The courses are – Peace Building and Conflict Resolution Diplomacy, Peace Communication, ICT and Media, Legal Justice System, Community and Customary Law, Business administration, Computer Science, Community Mental Health, Community Health, and Primary School Teaching
Education in Times of Crises: How DISH is Building Resilience and Hope in Tigray, Northern Ethiopia
In conflict areas like Tigray Region, Northern Ethiopia. DISH is currently using digital technology to provide education access to youths and women to develop employment skills in spite of the conflict. Since hostilities began in November 2020, millions of people have been displaced from the Tigray region. In times of war, access to education, health, and communication is always non-existent.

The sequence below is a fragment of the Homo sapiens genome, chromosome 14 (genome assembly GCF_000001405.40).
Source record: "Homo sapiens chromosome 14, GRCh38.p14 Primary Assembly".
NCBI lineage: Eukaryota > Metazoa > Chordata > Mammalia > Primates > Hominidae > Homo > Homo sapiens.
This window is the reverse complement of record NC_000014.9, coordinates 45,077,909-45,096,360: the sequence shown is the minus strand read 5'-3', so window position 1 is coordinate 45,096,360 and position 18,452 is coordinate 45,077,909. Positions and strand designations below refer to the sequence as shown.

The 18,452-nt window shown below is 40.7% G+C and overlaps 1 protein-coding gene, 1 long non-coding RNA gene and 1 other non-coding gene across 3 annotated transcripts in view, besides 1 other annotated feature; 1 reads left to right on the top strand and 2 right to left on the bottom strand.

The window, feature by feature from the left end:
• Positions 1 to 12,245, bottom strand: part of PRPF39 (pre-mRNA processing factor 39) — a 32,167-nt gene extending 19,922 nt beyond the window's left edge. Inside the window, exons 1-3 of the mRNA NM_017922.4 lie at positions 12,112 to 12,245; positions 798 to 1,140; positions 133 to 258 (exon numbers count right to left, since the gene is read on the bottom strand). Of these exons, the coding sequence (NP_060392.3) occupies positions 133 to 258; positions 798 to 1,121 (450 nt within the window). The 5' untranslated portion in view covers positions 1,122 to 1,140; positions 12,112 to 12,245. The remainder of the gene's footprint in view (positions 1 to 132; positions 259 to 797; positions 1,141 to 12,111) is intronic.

According to UNICEF “more than 2.2 million in northern Ethiopia who are acutely food insecure, including at least 140,000 in Tigray who are already facing famine-like conditions”
“Mobile health and nutrition teams have been attacked and harassed. Health facilities have been looted or damaged and essential vaccination capacity has ground to a halt. Many health workers have not returned to work. Destruction of water infrastructure has caused an extreme scarcity of safe drinking water”
To help the affected communities in Tigray, DISH set up a Learning Management System and mobile application that will enable students to access learning online and offline.
“The students are expected to meet the teachers at least once a week. Among the 4,400 students that were registered, 80% were women”
“The DISH project has given hope to so many young people that they can learn and educate themselves at their own pace and convenience even in times of crises when life seems full of darkness because of the ongoing genocidal war and total siege imposed on the people of Tigray” – Dr. Helen Tesfay.